O'HARA: Whitehead welcomes demands of playing middle linebacker

Posted Aug 1, 2016

Tahir Whitehead knows the historical significance of playing middle linebacker in the NFC North, and the responsibilities and demands that go with it.

Tahir Whitehead knows the historical significance of playing middle linebacker for one of the four teams that make up the NFC North, and the responsibilities and demands that go with it.

Whitehead welcomes all of it – personality, leadership, performance -- as he takes over as the full-time middle linebacker in his fifth season with the Detroit Lions.

Whitehead’s introduction to the royal lineage of middle linebackers came long after Joe Schmidt of the Lions, Bill George and Dick Butkus of the Bears and Ray Nitschke of the Packers battered offensive players into submission on their way to earning places in the Pro Football Hall of Fame.

The “Black and Blue Division” that included the Vikings had cemented its status in pro football lore before Whitehead strapped on a helmet for the first time, but he is well aware that he plays a position that has a special meaning attached to it.

Middle linebackers have been the face of defenses since the position was invented and developed by George and Schmidt in the 1950s.

“You know I’ve been playing football since I was nine, right?” Whitehead said when asked about the history of his position. “I know exactly what the ‘Mike’ means on the defense. You’re the quarterback on the defense.

“You’ve got to get the job done. You’re out there, you’re running the show. To me, that’s exactly what the ‘Mike’ means. I’m the one getting the calls, making the calls. I’ve got to run the show.

“Before the old Black and Blue Division and all that, I just know what it means to be the ‘Mike.’ You’ve got to bring the noise. That’s the history of the division. It’s a tough division. It comes with the territory.”

Butkus once expanded the territory in a game against the Lions at old Wrigley Field, where the Bears played their home games. Butkus chased Lions running back Altie Taylor out of bounds. Not content with where the play ended, Butkus continued pursuing Taylor through the bench area and all the way to the brick walls surrounding the playing field before giving up.

Whitehead won’t go that far, but he’s not bashful about wanting to inflict punishment – legally – rather than take it. In the give and take of physical combat, it’s better to give.

“You play the game the way it’s supposed to be played,” Whitehead said.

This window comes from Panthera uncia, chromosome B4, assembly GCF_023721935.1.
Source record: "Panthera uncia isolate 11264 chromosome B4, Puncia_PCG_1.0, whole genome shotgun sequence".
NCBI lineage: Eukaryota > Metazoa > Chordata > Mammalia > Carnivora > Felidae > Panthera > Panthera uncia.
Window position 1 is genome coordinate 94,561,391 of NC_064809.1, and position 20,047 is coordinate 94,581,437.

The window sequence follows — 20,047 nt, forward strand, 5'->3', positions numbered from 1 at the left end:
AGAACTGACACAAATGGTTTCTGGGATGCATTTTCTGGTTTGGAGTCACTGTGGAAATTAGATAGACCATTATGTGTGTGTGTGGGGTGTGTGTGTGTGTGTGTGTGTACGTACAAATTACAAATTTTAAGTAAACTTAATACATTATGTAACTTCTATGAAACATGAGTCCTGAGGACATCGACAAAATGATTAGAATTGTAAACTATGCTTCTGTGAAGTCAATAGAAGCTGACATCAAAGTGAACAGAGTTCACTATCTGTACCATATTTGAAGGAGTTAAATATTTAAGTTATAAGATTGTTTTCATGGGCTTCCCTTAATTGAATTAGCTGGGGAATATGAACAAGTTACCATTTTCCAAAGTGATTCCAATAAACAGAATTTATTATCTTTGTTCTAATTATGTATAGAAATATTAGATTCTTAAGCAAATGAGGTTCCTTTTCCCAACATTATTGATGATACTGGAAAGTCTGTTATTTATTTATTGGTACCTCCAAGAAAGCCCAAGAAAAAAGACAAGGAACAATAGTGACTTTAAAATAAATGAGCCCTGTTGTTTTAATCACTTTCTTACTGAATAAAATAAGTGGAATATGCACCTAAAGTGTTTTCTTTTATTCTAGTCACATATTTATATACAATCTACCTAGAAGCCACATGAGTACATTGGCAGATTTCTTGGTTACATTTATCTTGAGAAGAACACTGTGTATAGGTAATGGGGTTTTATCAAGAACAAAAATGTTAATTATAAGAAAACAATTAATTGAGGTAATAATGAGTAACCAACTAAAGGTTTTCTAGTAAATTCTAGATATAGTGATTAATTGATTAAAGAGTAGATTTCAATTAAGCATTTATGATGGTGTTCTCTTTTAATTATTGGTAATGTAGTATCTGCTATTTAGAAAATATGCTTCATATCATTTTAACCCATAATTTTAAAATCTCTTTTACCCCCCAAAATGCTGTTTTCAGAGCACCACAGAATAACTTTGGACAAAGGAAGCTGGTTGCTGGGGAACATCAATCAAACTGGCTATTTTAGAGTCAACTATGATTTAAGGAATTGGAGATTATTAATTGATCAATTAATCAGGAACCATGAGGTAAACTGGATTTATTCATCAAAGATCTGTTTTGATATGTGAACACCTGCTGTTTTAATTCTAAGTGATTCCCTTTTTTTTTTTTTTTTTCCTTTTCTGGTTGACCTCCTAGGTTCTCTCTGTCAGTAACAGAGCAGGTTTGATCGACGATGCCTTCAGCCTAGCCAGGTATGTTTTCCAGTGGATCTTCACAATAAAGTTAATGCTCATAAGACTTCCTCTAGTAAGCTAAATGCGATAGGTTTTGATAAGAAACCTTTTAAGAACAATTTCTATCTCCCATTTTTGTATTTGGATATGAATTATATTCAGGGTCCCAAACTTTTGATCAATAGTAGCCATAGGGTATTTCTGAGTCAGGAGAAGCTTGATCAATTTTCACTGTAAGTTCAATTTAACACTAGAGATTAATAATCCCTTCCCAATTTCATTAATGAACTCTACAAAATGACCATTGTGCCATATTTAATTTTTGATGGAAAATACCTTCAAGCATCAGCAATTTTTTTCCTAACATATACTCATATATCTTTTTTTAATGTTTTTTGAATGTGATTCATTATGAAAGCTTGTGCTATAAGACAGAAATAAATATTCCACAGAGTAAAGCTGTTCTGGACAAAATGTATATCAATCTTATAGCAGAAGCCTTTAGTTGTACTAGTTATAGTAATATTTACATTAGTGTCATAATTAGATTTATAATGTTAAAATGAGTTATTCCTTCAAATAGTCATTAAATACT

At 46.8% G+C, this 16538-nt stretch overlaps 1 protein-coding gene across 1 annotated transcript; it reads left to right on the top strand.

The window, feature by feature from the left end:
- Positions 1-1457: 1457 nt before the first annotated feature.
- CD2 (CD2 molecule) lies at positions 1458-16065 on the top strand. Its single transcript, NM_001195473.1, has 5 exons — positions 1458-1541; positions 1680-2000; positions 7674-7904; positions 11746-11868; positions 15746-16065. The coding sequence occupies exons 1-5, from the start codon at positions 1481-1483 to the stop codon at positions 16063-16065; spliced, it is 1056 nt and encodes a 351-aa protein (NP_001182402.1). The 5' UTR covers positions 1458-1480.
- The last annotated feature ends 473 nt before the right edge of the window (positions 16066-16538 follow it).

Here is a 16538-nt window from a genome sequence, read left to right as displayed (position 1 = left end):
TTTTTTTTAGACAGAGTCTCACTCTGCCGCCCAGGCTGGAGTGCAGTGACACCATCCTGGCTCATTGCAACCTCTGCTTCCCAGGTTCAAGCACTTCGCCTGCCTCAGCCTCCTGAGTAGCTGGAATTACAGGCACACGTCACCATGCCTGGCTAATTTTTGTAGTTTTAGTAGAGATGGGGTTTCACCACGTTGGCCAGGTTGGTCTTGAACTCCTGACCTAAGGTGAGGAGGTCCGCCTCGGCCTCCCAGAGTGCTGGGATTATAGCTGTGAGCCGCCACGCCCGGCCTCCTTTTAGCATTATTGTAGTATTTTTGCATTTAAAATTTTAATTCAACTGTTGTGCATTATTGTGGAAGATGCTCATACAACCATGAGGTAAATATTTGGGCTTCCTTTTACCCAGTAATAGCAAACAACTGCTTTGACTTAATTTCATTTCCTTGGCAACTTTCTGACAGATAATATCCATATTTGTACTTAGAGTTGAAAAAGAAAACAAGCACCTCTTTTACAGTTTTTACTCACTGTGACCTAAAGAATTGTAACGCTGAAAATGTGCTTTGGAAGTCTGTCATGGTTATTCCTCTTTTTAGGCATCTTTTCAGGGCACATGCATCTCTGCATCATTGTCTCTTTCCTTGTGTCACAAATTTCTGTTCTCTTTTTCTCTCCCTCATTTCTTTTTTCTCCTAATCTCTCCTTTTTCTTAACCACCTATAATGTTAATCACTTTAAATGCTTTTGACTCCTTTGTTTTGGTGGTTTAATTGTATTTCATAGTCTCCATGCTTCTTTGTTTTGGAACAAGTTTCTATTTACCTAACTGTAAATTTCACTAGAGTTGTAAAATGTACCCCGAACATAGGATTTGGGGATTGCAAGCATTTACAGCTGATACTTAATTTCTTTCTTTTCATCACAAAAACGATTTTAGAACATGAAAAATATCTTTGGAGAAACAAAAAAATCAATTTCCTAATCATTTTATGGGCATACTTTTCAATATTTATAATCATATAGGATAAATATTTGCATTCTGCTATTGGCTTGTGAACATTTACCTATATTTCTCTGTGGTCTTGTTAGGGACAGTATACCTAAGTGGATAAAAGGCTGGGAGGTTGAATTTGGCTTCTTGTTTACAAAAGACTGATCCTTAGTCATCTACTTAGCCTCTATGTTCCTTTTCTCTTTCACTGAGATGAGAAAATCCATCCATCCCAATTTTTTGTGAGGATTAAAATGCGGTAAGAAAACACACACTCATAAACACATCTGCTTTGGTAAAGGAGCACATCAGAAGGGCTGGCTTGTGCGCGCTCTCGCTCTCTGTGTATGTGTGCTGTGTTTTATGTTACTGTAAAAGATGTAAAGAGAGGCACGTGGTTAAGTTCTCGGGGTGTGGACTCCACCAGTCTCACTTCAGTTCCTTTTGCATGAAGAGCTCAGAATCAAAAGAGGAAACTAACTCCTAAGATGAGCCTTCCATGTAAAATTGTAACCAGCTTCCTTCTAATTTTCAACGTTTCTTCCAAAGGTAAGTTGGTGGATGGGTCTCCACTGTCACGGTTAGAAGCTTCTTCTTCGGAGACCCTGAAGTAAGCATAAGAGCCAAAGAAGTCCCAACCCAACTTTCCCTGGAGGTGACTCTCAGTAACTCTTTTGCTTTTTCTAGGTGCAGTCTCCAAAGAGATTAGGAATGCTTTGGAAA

How’s that?

“When I hit a player, I try to run through him,” Whitehead said. “I’m not trying to run into him.”

Message received.

Circumstances and opportunity have kept Whitehead waiting to play the middle since being drafted in the fifth round out of Temple in 2012.

Stephen Tulloch was the incumbent middle linebacker when Whitehead arrived. For his first two seasons Whitehead was primarily a special-teams player and backup at linebacker, playing 30 of 32 games without a start.

Whitehead took over in the middle when Tulloch went down with a knee injury in Game 3 of the 2014 season. He started the rest of the season on a defense that ranked second in the league overall and first against the run.

With Tulloch back last year, Whitehead was relegated to part-time starter status. He started eight of the 16 games, all of them at outside linebacker.

Whitehead re-signed with the Lions this year early in free agency with the understanding that he’d be back in the middle with Tulloch’s eventual departure. It was a natural progression, based on Whitehead’s overall development.

“He’s one of those guys that played various positions for us early on, so he’s learned the defense from multiple positions,” said head coach Jim Caldwell. “He has a really good grasp of it. He’s one of the guys that probably has more snaps under his belt than anybody with that group.”

Whitehead has never taken anything for granted, but knowing he can focus on playing the middle added something to his offseason workouts.

“It means a great deal, just to know it’s the position I’m going to be playing,” he said. “That’s been my focus this offseason – to really grind as hard as I’ve ever grinded before to be able to come in prepared both physically and mentally to get the job done.”